Clarifying GroupBy Documentation

Hi There, trying to understand the doc of groupBy it seems that it need to be re-written a bit better. In the mean time i have the following questions on the documentation:

emits an element for which the grouping function returns a group that has not yet been created. Emits the new group there is an element pending for a group whose substream backpressures completes when upstream completes (Until the end of stream it is not possible to know whether new substreams will be needed or not)

In particular what does this means:

Emits the new group there is an element pending for a group whose substream backpressures

When we talk about Complete, are we talking about completing individual sub-streams, or completing the all set of sub-streams ?

Please i hope you can help clarify that


when it comes to completion, individual substreams are completed. Then it depends what is being done with those substreams. If they are merged back to a single stream, it is completed as a result of that. You can think of completion propagation similar to element propagation, but it can overtake elements in the stream.


I also have questions regarding groupBy after consulting the documentation. Forgive me if this is already documented, my questions are:

  1. When and how does groupBy back-pressure if there is back-pressure in 1 or more or all of the groups (which this I mean back-pressure within 1 or more or all “sub-streams”)?

  2. Does groupBy ever back-pressure from the perspective of the up-stream, and if so, when and how?

If there is an element arriving to groupBy for a substream that is applying backpressure, that will lead to backpressure from groupBy until the substream stops applying backpressure element can be sent down the substream.

If you have individual downstreams that are likely to backpressure and want to avoid this it can make sense to make sure to start the substream with a buffer, so that it will be less likely that backpressure “reaches” groupBy.

Okay. So in other words, if in any of the groups (here aka. substreams) there is back-pressure and this back-pressure reaches groupby, the upstream in front of the groupby will also see back-pressure (i. e. groupby will have less demand).

I my particular case I am grouping elements (the actual number of different element keys and thus groups being dynamically determined from a database source) with groupby that are offered by the upstream continuously and infinitely driven by a tick, in order to keep the relevant groups up even if they complete successfully (while within each group there is tailored supervision as well). So taking your suggestion a bit further for my case, I am in the comfortable position that directly behind the groupby I can have a buffer even with OverflowStrategy.dropNew, which means my groupby won’t ever seriously backpressure, if at all.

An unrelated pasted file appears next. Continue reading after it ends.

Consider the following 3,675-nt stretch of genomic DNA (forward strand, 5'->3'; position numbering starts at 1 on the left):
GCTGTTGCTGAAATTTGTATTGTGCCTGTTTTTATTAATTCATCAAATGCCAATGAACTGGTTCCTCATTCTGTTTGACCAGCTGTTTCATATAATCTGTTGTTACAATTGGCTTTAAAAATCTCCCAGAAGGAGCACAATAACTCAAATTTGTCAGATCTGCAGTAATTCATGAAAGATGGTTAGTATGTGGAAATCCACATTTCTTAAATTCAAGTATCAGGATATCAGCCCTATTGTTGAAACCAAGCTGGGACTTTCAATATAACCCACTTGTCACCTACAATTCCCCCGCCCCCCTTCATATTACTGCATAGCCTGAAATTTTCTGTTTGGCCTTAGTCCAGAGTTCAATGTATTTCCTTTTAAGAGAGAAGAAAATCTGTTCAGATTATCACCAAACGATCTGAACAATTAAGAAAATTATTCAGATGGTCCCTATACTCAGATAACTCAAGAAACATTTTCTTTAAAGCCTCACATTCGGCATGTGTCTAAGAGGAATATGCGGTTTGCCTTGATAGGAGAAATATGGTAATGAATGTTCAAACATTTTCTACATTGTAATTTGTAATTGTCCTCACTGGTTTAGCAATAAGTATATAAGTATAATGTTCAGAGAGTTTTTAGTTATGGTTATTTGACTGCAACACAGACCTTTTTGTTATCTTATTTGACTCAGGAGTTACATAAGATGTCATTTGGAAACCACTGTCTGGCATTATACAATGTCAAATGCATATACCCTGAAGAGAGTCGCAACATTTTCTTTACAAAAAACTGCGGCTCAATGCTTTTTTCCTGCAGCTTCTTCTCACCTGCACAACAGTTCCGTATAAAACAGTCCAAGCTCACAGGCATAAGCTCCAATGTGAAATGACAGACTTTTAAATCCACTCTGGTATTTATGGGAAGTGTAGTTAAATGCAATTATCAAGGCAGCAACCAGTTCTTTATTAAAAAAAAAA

Not quite right, if any of the substreams do backpressure and there is an element for that substream, that element will cause groupBy to backpressure.

As long as there are no elements for the backpressuring substream(s) groupBy will keep pushing elements down the other substreams.

If I have a source emitting messages and I am doing a groupBy on the message key and each sub stream (key based) having its own destination with its own rate limit, how can I ensure that substreams are not affected by each other?

For example,
Source emits messages at 1000/sec
Substream 1 accepts messages at 100/sec
Substream 2 accepts messages at 500/sec
Substream 3 accepts messages at 750/sec

Since the source is emitting messages faster than its substreams, I want to ensure that each of the above substreams can maintain their own rate i.e. Substream 1 (100/sec) should not slow down Substream 2 and Substream 3?

i.e, the backpressure should not propagate to the source. How to achieve this in Akka streams?

groupBy has a one element buffer, if the substream selected for an element is backpressuring, that will lead to groupBy applying backpressure until that element can go down the selected substream.

That means that if within the 1000 mps source there are never more than 100 mps for substream id 1, 500 mps for substream id 2 and never more than 750mps for substream id 3, groupBy will never need to apply back pressure.

If the upstream is not guaranteed to have such a distribution it is also not possible to guarantee that it will never backpressure the source. At the core of the problem is having a producer that produces element faster than you can consume – if there is a constant difference and you cannot slow down the producer (through backpressure) it’s pretty much an unsolvable problem – the only other option is to buffer elements, but since the consumer will always slower the buffer will grow indefinitely over time and at some point you will run out of memory.

If it is about spikes rather than a constant difference a bounded buffer at the beginning of each substream will allow the source to continue emit elements until that buffer fills up for a given downstream before it backpressures, but also gives the substream a chance to catch up.